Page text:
Calculating hash part of MSIX Package Family Name

Package family name is important property, that describes each MSIX package installed on Windows 10 / Windows 11. It consists of package name, concatenated with a special string of 13 letters and numbers. There are many places where this value is used, but the most easy one to spot is that it builds the folder path, under which all MSIX files are saved.

For example, the package family name of MSIX Hero is MSIXHero_2.2.56.0_neutral__zxq1da1qqbeze. You can see the family name by invoking a PowerShell command let Get-AppxPackage <name> and scrolling to PackageFullName

… or by opening the package in MSIX Hero, which also shows the value:

The first part of the family name is just simply a package name. This is something the author defines in the manifest file. More interesting is the second part – it seems to be not written directly into the manifest, for the very package is always the same on all machines and seems to change when the publisher changes. For this reasons, it is sometimes being called a “publisher hash”. It also has an interesting properties:

  • It is always a string of exactly 13 letters and/or numbers
  • It avoids certain letters (for example “i” and “o” – you will never find them in the family name).
  • Changes together with the full publisher name. Changing the display values and other package identification does not have impact on it.

This post will explain how the value can be calculated and how to implement the algorithm in C#. Since the hash algorithm is constant on all machines, you do not have to install the package to know its family name / publisher hash.

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Posted by Marcin Otorowski in MSIX, 0 comments

Executing custom commands in MSIX context

Sometimes, for troubleshooting it may be necessary to invoke commands in the context of MSIX, so that all virtualized file and registry resources are available. There are three main use cases for it:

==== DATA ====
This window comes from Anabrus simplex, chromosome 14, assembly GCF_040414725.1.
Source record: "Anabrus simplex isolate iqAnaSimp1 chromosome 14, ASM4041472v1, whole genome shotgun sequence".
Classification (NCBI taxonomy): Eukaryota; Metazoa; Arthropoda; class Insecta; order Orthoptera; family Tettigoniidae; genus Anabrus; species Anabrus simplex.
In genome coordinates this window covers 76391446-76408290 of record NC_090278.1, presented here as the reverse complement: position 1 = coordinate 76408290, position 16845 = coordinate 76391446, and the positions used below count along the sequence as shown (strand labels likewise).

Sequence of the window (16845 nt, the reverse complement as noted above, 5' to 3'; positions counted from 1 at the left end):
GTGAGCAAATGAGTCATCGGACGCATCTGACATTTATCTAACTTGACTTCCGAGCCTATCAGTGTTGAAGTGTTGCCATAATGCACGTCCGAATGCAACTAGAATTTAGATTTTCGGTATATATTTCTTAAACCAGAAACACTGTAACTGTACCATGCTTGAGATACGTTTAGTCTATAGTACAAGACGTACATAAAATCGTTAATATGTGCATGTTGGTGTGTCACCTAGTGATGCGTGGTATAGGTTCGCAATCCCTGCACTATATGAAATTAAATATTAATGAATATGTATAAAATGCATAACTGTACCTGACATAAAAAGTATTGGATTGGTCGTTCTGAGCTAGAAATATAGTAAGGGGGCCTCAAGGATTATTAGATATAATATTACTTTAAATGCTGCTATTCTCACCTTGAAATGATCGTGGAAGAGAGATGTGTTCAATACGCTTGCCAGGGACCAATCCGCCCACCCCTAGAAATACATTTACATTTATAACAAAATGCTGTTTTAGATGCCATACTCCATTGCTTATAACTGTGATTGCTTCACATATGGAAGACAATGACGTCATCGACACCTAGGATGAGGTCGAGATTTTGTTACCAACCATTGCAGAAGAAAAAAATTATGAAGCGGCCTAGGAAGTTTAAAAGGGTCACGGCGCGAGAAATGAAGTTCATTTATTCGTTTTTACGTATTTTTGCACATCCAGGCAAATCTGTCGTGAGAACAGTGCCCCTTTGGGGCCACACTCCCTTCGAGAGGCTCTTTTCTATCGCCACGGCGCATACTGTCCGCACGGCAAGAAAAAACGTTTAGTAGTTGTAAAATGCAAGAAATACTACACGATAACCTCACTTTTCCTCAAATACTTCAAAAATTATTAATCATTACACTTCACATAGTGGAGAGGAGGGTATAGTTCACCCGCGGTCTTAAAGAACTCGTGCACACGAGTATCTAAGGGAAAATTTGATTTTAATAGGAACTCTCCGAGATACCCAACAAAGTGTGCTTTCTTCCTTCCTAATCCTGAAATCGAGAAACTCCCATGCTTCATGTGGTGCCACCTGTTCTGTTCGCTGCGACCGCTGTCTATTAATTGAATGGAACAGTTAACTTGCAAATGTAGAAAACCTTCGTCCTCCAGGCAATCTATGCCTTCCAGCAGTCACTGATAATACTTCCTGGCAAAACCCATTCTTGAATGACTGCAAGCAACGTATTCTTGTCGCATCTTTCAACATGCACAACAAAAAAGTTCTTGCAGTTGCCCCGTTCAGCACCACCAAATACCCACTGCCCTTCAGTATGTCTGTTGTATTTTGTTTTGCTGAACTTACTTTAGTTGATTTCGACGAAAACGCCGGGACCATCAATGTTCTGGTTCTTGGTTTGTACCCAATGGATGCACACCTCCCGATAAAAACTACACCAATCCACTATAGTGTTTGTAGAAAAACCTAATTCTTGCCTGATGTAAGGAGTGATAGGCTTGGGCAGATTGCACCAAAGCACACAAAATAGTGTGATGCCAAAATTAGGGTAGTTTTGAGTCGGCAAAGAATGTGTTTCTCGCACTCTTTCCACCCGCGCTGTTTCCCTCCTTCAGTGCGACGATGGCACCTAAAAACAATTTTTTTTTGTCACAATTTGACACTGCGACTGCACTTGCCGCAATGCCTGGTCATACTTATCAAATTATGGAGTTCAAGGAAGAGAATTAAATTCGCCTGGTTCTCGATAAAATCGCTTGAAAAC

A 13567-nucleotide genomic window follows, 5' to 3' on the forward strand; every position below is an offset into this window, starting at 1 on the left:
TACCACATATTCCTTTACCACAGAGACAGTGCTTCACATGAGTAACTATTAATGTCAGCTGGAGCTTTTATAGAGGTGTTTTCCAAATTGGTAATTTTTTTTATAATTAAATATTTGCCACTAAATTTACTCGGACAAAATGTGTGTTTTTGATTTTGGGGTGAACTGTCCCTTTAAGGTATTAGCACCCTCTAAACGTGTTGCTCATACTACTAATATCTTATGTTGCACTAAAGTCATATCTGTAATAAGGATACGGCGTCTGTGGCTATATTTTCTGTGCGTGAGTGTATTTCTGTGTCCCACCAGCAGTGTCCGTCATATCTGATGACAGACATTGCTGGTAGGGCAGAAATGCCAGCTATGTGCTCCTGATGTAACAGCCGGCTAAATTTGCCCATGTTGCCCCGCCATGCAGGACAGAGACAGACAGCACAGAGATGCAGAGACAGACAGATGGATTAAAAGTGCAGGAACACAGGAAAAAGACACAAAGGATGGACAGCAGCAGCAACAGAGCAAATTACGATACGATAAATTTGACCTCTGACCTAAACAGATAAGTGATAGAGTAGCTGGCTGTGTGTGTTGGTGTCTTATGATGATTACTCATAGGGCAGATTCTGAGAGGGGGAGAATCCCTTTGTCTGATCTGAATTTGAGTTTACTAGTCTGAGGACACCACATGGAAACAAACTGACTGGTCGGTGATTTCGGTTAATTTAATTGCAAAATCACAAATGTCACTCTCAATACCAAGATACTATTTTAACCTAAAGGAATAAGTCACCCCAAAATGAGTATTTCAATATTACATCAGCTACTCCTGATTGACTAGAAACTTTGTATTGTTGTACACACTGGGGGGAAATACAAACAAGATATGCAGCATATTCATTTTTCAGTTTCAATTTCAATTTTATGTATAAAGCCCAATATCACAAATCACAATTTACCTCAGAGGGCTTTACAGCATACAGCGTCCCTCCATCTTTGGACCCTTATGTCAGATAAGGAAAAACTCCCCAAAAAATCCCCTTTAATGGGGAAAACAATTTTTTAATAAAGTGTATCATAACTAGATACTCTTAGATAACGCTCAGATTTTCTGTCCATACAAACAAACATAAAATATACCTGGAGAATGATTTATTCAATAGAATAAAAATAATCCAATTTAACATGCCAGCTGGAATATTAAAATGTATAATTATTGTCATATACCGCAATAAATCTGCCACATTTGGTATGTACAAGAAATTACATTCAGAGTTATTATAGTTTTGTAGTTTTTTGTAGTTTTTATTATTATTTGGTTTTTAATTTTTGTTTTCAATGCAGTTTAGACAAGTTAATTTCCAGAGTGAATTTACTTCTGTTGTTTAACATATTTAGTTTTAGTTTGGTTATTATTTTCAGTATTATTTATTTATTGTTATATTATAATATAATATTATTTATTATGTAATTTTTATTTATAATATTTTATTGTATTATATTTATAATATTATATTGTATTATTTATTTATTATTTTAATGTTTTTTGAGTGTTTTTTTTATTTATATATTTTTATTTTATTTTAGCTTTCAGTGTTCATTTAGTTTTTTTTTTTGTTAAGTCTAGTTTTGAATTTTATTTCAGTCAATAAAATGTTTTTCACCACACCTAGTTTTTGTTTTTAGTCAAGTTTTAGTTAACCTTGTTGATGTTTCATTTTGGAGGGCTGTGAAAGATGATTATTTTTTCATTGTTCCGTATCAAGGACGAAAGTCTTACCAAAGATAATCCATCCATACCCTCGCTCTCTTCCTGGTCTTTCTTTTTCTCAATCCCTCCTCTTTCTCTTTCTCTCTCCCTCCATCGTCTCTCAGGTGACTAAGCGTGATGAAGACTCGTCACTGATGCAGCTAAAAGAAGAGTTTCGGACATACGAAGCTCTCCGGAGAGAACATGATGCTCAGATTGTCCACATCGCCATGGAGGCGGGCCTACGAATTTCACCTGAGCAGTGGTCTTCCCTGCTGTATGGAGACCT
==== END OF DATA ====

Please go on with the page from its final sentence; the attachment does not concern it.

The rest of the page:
1. Testing out whether the files and registry entries are visible inside the virtual package in the correct place as defined in the AppxManifest.xml.
  2. Testing out whether Modification Package correctly merges its VFS and virtual registry with the base package.
  3. Executing your app from the MSIX package with custom executables and/or parameters which are not necessarily exposed as entry points.

There exists a really useful PowerShell cmdlet which does the heavy lifting, the only thing the user has to do is to supply the right parameters. Its signature (from MSDN):

      [-PackageFamilyName] <String>
      [-AppId] <String>
      [-Command] <String>
      [[-Args] <String>]

Both PackageFamilyName and AppId are required, as well as the command to be executed. You can get the two values from another cmdlet Get-AppxPackage.

The command that is started in the “bubble” can be pretty much anything (it is validated before running), but some typical examples are:

  • cmd.exe
  • powershell.exe
  • regedit.exe
  • Executables being part of the package (indirectly)

For example, let’s execute a PowerShell session in MSIX container to verify the virtualized file structure.

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Posted by Marcin Otorowski in MSIX, PowerShell, 0 comments

Creating MSIX Packages with RayPack 6.1

Last week I was in London, and had a chance to speak to a few MS guys standing behind #MSIX. Also last week, a new version of RayPack Studio has been released, bringing some improvements over MSIX conversion in the latest revision 6.1. With this post I wanted to make a quick walkthrough of going from so-called legacy installations (traditionally all setup.exe and alike, but recently the Windows Installer format has been counted to that group) to the new, modern and native Windows-10 way of installing and servicing apps.

Installing Firefox in MSIX format (auto-conversion from MSI)
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Posted by Marcin Otorowski in MSIX, 0 comments